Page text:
You don’t need to have heard of Fred Rogers, and I hadn’t, to relish A Beautiful Day in the Neighborhood. The descriptor it features — “Inspired by a true story” — always seems to me to make life sound much more orderly than is usually the case. But it’s undoubtedly true that Fred Rogers was a much-loved twentieth-century TV presenter, mainly of children’s programs. He was the creator and host of the preschool series Mister Rogers’ Neighborhood, which ran from 1968 to 2001, and, as well as being a television personality, composer and puppeteer, was also a Presbyterian minister.
The film’s other protagonist is Lloyd Vogel, based on the real-life figure of Tom Junod, an Esquire journalist sent to interview Fred at his studio in Pittsburgh. The pair developed a life-long friendship, the result of an essential interest in humanity that could lead Rogers to reverse the roles of interviewer and interviewee, with no motive other than an innate goodness — and if you think “goodness” isn’t interesting or complex enough to make absorbing entertainment, forget it.
The two key roles have been perfectly cast. Tom Hanks, possibly drawing on aspects of his own personality and difficult early life, plays Rogers. In the role, he shows how a man can work at goodness and in doing so perhaps bring some solace to those leading more fraught lives. The fraught life here is brilliantly incarnated in Matthew Rhys’s Lloyd Vogel, a subtle study in suppressed anger. The interaction of these two makes for a humane and engrossing film — humane not in the sense of feel-good but in treating virtue as a complex phenomenon. If you saw director Marielle Heller’s previous film, Can You Ever Forgive Me?, none of the above will be surprising.
Heller’s new film opens on an image of a model neighbourhood that proves to be part of the set for Fred Rogers’s television series. He enters, sings the title song, then opens a series of small doors on a picture-board, the last of which reveals Lloyd’s damaged, unhappy face. Lloyd has had a tricky time forgiving the person who hit him, Fred tells us, but forgiveness can release us from feelings of anger. We gain a glimpse of Fred’s backstory, and the image of the model village — and thus of a real-life neighbourhood — is revealed to be part of a big city.
Lloyd’s win in the 1998 National Magazine Awards has not brought him much happiness. His mother died when he was young and his father, Jerry, had offered her no comfort nor felt any obligations to his children, Lloyd and Lorraine, whom he deserted. Lloyd and his understanding wife Andrea (Susan Kelechi Watson) have a baby, and they are first seen when packing to go off overnight to his sister’s wedding. Lloyd’s reluctance is wittily expressed in his belief that the “purpose of babies is to let you out of unwanted social obligations.”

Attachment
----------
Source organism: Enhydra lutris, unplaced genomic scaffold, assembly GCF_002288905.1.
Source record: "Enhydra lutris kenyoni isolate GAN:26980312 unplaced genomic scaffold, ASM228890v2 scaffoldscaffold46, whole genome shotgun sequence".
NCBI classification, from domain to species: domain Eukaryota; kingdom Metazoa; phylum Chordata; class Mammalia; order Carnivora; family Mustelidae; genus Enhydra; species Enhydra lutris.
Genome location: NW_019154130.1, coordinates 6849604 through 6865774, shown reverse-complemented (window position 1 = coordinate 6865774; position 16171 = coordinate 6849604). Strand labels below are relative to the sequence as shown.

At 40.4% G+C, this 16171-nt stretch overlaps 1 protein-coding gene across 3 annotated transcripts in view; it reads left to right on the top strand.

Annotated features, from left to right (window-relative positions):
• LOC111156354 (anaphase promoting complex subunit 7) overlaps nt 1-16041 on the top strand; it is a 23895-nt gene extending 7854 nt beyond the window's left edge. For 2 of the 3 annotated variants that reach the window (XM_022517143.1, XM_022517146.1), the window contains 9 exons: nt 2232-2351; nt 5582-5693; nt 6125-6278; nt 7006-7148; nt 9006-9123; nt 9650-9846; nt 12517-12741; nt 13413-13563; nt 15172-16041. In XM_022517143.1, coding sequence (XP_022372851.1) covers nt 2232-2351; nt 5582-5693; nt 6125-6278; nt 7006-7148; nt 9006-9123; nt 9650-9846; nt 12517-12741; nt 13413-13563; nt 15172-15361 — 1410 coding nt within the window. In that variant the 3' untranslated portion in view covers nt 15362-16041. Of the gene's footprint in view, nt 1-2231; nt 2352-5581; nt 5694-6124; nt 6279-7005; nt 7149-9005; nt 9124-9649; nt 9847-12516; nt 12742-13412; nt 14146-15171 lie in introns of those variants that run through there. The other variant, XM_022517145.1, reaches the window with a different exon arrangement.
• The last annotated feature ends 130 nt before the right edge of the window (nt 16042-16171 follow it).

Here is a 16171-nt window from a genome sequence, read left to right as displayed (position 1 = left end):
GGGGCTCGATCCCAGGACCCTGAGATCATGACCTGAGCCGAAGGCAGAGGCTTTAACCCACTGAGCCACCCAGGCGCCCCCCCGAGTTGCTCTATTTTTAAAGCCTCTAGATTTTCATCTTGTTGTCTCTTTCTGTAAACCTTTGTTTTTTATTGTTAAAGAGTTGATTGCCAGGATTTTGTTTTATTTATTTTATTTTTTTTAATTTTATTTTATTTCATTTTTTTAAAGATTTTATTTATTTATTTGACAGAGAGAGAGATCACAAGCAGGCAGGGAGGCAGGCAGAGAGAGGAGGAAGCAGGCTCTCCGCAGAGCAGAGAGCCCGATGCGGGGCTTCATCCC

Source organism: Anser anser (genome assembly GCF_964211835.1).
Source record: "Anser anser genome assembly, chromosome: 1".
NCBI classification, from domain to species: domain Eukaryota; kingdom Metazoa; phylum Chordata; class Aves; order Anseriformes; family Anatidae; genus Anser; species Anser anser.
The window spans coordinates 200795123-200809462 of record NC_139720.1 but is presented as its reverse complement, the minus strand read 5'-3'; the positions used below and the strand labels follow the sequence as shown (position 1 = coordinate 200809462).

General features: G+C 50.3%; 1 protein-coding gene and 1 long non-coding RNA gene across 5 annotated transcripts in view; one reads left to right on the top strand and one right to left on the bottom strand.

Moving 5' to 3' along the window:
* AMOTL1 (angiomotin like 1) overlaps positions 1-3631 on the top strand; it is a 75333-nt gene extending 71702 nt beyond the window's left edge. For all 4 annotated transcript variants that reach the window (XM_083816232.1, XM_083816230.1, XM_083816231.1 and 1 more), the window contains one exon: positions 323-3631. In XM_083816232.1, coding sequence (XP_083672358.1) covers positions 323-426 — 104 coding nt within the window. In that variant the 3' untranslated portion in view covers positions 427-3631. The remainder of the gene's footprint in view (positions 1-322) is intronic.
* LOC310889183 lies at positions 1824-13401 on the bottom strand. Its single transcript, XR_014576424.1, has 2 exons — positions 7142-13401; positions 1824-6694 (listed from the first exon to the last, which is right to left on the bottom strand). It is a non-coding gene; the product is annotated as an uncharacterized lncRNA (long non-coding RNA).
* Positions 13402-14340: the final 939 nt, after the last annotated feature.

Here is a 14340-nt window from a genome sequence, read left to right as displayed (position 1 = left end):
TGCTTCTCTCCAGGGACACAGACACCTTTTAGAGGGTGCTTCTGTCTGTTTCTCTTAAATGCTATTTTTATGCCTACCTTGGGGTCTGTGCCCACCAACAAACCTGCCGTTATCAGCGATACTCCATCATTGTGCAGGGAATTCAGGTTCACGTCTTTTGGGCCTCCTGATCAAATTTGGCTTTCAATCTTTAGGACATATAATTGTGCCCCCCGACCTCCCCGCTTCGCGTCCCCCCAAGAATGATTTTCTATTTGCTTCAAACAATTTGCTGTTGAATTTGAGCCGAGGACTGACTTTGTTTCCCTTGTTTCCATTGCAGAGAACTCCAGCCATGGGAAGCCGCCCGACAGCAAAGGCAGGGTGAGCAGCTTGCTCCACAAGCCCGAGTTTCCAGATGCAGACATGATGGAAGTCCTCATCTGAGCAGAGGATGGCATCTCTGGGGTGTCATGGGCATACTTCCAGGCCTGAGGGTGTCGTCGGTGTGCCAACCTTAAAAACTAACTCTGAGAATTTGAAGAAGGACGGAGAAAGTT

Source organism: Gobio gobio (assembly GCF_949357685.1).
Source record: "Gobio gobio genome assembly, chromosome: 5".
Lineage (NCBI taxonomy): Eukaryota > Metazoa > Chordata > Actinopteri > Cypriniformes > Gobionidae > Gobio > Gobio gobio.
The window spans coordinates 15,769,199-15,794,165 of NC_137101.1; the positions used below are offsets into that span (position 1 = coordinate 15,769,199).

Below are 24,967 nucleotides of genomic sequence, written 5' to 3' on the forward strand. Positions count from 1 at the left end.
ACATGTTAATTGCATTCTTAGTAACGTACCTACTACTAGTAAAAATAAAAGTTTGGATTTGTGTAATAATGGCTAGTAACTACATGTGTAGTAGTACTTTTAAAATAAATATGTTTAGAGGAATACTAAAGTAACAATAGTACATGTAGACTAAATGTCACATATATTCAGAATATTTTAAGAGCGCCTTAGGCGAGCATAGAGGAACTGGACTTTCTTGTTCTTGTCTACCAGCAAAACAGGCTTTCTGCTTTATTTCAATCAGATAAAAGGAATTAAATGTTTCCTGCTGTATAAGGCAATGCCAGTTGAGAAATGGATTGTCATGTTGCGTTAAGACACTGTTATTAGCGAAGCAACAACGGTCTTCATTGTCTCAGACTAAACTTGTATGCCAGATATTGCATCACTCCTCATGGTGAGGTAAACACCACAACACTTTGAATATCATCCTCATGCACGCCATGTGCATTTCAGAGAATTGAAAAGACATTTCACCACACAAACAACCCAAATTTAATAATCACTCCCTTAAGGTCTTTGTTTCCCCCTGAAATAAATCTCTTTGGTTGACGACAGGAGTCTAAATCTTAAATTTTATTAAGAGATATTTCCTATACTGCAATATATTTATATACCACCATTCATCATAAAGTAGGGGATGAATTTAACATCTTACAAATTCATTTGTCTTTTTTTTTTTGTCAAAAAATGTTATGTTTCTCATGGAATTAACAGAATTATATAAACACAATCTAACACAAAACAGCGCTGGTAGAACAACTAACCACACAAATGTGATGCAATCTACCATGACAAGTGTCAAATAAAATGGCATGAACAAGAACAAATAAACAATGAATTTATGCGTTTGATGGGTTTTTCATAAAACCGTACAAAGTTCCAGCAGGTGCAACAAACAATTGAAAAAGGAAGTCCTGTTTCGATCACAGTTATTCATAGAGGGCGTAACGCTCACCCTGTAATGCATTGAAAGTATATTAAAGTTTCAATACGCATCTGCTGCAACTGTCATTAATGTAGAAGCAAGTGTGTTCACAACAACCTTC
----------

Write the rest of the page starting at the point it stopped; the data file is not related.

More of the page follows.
Things don’t get any better at the wedding. To Andrea, the bridegroom “looks terrified.” “So he should,” says Lloyd, “he’s marrying Lorraine.” What brings matters to a head is the unexpected, and soon drunken, presence of Jerry (Chris Cooper), who to Lloyd’s unhappy surprise has turned up to “give away” the daughter he long ago deserted. When Jerry dares to talk of his long-dead wife, Lloyd punches him, receiving in return the blow to the face that accounts for the picture-board image at the beginning of the film.
This is not to suggest that the film is preparing us for a conventional family drama; rather, it is setting up its essential narrative impetus — the relationship that will develop from Lloyd’s meeting with Fred. Lloyd’s editor, Ellen (played by Christine Lahti with an appropriate quiet authority), sends him off to write a profile of the much-loved Rogers. Lloyd’s interviewees usually hate the resulting articles, and even his wife urges him not to “spoil my childhood” by coming up with a cynical piece about Rogers.
The core of the film — and its heart — is the way Lloyd’s assignment will help him begin working through the traumas of his life. At an early point, following questions from Fred and talk of Lloyd’s marriage, Lloyd has to insist that it is he who is meant to be doing the interviewing. If the colourfully sweatered ordinariness of Fred’s persona is not all there is to him — and the film’s closing minute gives us our one conclusive insight into this — Lloyd’s uneasy dealings with his own inner life are what provide the essential narrative trajectory of the film.
Marielle Heller never lets A Beautiful Day in the Neighborhood degenerate into the predictable. As she showed in Can You Forgive Me?, she is adept at steering a pair of protagonists through moments, sometimes small but always telling, in which they learn more about each other. Conversation reveals a great deal without either film lapsing into mere talkativeness.
Those others who make their presence felt in the film’s various contexts — the studio, Lloyd’s and Fred’s homes, the scene of Jerry’s final illness — contribute to our grasp of what has made the central friendship so rewarding and how it leads Lloyd to reappraise the demands of his life. Cooper’s Jerry makes us aware that even a wrong-headed approach to living may not be all that can be said of him, and Kelechi Watson as Lloyd’s patient, quietly loving wife is a model of understatement’s potency.
Above all, though, it is Rhys and Hanks who, under Heller’s guidance, ensure that A Beautiful Day in the Neighborhood is also tonally perfect. •